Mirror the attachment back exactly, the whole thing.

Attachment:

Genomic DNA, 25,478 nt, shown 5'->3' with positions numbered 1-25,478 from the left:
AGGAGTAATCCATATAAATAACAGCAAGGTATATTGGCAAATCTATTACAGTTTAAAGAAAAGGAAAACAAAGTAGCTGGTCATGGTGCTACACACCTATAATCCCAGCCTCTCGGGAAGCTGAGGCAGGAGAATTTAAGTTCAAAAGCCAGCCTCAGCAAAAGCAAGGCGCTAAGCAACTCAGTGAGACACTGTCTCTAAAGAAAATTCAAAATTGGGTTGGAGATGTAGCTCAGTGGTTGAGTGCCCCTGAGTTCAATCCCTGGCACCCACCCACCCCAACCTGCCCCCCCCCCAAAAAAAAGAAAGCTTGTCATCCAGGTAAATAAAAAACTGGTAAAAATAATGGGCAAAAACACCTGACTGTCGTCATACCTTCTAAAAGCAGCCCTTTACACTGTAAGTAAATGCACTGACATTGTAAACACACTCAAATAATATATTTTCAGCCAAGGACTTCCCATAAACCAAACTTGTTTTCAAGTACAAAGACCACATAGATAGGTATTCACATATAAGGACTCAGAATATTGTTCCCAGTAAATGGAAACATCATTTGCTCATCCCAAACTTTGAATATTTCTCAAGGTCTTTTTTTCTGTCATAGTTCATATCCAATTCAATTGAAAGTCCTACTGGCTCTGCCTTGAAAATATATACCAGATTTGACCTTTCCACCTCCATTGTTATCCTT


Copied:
Genomic DNA, 25,478 nt, shown 5'->3' with positions numbered 1-25,478 from the left:
AGGAGTAATCCATATAAATAACAGCAAGGTATATTGGCAAATCTATTACAGTTTAAAGAAAAGGAAAACAAAGTAGCTGGTCATGGTGCTACACACCTATAATCCCAGCCTCTCGGGAAGCTGAGGCAGGAGAATTTAAGTTCAAAAGCCAGCCTCAGCAAAAGCAAGGCGCTAAGCAACTCAGTGAGACACTGTCTCTAAAGAAAATTCAAAATTGGGTTGGAGATGTAGCTCAGTGGTTGAGTGCCCCTGAGTTCAATCCCTGGCACCCACCCACCCCAACCTGCCCCCCCCCCAAAAAAAAGAAAGCTTGTCATCCAGGTAAATAAAAAACTGGTAAAAATAATGGGCAAAAACACCTGACTGTCGTCATACCTTCTAAAAGCAGCCCTTTACACTGTAAGTAAATGCACTGACATTGTAAACACACTCAAATAATATATTTTCAGCCAAGGACTTCCCATAAACCAAACTTGTTTTCAAGTACAAAGACCACATAGATAGGTATTCACATATAAGGACTCAGAATATTGTTCCCAGTAAATGGAAACATCATTTGCTCATCCCAAACTTTGAATATTTCTCAAGGTCTTTTTTTCTGTCATAGTTCATATCCAATTCAATTGAAAGTCCTACTGGCTCTGCCTTGAAAATATATACCAGATTTGACCTTTCCACCTCCATTGTTATCCTT